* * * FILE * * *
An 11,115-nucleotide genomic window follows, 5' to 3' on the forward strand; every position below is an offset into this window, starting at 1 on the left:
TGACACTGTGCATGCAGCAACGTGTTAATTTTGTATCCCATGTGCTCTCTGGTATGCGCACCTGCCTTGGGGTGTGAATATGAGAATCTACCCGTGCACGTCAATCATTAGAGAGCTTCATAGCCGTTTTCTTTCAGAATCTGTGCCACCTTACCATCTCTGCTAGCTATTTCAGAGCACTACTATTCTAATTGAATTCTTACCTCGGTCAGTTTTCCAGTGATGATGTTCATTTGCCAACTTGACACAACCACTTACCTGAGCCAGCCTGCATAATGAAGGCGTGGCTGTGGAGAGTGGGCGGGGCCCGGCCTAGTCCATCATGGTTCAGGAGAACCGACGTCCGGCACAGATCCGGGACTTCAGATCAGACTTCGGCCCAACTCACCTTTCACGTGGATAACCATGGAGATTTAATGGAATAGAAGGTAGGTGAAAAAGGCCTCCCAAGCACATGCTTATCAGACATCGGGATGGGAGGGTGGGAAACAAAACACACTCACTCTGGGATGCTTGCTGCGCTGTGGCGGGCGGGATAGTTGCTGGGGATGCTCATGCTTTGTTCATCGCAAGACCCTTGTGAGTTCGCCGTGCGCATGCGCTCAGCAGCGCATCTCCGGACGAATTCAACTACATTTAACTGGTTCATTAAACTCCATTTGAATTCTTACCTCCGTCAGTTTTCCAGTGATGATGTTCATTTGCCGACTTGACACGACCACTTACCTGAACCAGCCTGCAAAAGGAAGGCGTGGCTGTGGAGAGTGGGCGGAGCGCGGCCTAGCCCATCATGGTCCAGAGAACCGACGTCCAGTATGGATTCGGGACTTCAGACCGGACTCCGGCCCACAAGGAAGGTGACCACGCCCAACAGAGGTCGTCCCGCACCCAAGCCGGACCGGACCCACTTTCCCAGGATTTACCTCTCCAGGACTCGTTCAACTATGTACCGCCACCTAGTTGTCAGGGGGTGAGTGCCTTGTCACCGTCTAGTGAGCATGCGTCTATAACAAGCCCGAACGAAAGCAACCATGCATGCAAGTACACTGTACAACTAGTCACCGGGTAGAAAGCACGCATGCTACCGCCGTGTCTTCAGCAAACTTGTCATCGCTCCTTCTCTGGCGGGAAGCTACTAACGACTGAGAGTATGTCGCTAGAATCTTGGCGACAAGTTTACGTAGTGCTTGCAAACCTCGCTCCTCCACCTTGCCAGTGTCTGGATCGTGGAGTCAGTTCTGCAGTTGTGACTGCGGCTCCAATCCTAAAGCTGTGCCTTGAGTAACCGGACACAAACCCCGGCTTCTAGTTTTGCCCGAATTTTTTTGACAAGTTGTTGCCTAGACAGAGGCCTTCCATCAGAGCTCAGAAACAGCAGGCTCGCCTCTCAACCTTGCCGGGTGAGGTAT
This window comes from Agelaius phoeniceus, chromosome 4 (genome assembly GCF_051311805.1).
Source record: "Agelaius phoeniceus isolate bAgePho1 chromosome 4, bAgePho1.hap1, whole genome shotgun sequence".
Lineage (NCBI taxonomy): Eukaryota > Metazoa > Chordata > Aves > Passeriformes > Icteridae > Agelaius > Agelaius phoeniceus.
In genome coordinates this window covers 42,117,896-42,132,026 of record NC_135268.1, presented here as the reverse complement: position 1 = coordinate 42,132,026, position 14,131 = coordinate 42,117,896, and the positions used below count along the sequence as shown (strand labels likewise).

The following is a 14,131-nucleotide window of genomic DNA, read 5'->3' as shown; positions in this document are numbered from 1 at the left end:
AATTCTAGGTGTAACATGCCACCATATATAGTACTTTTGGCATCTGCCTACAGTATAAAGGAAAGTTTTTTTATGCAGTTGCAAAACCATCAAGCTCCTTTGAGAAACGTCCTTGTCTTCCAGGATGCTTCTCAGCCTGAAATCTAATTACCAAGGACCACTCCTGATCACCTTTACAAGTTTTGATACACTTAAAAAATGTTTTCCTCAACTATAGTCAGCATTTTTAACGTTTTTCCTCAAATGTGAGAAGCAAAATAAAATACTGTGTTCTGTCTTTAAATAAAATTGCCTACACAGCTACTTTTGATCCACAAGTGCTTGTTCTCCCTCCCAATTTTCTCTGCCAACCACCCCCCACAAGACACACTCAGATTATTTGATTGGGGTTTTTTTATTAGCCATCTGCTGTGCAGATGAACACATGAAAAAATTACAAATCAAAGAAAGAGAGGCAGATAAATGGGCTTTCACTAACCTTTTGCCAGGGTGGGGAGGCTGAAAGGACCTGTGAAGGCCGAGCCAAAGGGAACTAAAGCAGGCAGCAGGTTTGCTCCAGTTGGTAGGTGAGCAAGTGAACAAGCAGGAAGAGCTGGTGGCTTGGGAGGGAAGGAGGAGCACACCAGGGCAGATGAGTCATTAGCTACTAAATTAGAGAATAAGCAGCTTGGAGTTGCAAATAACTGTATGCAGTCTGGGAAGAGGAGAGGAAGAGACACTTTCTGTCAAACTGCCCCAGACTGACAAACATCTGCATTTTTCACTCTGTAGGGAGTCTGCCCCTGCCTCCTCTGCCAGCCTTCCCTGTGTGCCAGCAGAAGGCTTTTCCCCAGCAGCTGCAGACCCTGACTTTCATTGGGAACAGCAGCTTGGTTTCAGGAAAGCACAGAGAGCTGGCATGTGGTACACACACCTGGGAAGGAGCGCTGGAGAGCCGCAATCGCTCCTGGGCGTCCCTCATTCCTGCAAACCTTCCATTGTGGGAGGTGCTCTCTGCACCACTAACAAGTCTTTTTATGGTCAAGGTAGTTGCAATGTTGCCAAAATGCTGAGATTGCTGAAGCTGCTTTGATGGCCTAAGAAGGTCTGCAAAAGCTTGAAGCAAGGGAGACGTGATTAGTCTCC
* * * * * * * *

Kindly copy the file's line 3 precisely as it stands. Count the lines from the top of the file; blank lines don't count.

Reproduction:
This window comes from Agelaius phoeniceus, chromosome 4 (genome assembly GCF_051311805.1).